Getting rid of invasive bulbs

Discussion in 'Outdoor Gardening in the Pacific Northwest' started by akimbo, Mar 5, 2018.

  1. akimbo

    akimbo Active Member

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    I'm restoring a Garry oak meadow in Victoria. Have removed thousands of invasive spanish bluebell, crocus, and snowdrops. Have combed carefully through the soil several times, and again before planting the new native plants but there are still many bulbs coming up. Ideally I would not have planted for one or two years, but felt pressured to plant now to satisfy neighbours who questioned the goal of this restoration (and who "loved" the spanish bluebell). I will be compromising the roots of my new native plants if I have to dig up the invasive bulbs. Is there any way to safely kill bulbs by applying something to the leaves, or ... ????

    Thanks for your thoughts.
     
  2. Margot

    Margot Active Member

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    I can certainly empathize with your efforts. You probably realize that even after you have meticulously removed every visible 'foreign' bulb, they can still grow from seeds. I am embarked on a similar quest to let native bulbs prevail in an area of my garden in Garry Oak territory. It is a challenge. Glyphosate might kill young seedlings of unwanted bulbs (if you can recognize them early on) but it's probably just as easy to pry them up as soon as they reveal themselves.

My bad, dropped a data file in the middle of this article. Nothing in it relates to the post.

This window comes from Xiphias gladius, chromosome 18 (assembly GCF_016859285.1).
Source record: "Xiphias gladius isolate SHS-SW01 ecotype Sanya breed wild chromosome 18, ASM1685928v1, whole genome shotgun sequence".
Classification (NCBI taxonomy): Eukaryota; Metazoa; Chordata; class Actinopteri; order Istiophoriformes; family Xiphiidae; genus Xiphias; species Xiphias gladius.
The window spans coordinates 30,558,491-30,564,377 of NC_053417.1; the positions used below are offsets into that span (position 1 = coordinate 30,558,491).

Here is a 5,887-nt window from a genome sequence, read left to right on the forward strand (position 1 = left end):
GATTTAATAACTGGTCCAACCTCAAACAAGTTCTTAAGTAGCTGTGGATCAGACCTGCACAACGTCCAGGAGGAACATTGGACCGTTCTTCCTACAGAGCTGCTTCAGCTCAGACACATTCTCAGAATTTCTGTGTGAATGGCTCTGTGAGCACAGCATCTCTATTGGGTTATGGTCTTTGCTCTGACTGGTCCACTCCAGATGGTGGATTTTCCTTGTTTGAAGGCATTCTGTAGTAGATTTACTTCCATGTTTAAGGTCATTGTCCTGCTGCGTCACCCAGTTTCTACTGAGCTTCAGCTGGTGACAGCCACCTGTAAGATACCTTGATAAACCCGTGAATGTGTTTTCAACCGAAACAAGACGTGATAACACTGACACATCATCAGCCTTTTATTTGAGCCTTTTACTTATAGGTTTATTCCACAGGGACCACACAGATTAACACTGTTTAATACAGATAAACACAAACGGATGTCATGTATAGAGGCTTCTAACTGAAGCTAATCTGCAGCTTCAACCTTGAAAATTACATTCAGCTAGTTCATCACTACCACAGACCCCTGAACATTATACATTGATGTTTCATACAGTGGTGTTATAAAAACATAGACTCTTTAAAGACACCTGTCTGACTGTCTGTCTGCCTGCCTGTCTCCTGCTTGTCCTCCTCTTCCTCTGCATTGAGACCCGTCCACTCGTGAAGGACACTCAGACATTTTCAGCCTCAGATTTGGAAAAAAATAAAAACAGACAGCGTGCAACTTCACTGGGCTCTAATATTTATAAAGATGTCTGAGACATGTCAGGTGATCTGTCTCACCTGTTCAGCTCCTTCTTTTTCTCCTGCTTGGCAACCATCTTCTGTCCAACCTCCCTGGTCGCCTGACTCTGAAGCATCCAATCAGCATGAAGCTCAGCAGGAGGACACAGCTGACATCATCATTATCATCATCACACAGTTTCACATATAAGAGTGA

3. akimbo

    akimbo Active Member

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    Thanks Margot, No doubt the seed bank in that soil will provide me with 'job security' for years to come. I'm pretty good at using a steak knife to pry unwanted bulbs out when they are not too deep or too thick among others, but otherwise, I'm hoping for alternative treatments. :)
     
  4. Michael F

    Michael F Esteemed Contributor Forums Moderator 10 Years

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    Glyphosate is less toxic to monocots than to dicots - that's why it is so extensively used on cereal fields as a herbicide. So don't expect much success with it. Also bear in mind that recent evidence has shown its toxicity to people (as a carcinogen) to be rather higher than thought before; there is a strong move to have it banned in the EU.
     
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  5. Keke

    Keke Active Member

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    You know that when you do pull up the unwanted bluebell bulbs, you can leave them out on a sidewalk or other paved area? The squirrels like to eat them, over and above anything I ever left planted. I never found that the animals reburied them this time of the year. You do run the risk of them reburying them in the late summer or fall, but not in the spring.
     
  6. akimbo

    akimbo Active Member

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    Good to know, but I would still be afraid of squirrels burying them. :) Besides, in Victoria, the squirrels aren't going hungry. There are millions of Garry oak acorns to eat. And, of course, the squirrels aren't native to BC. The only native squirrel is the Douglas squirrel and they are forest dwellers. :)
     

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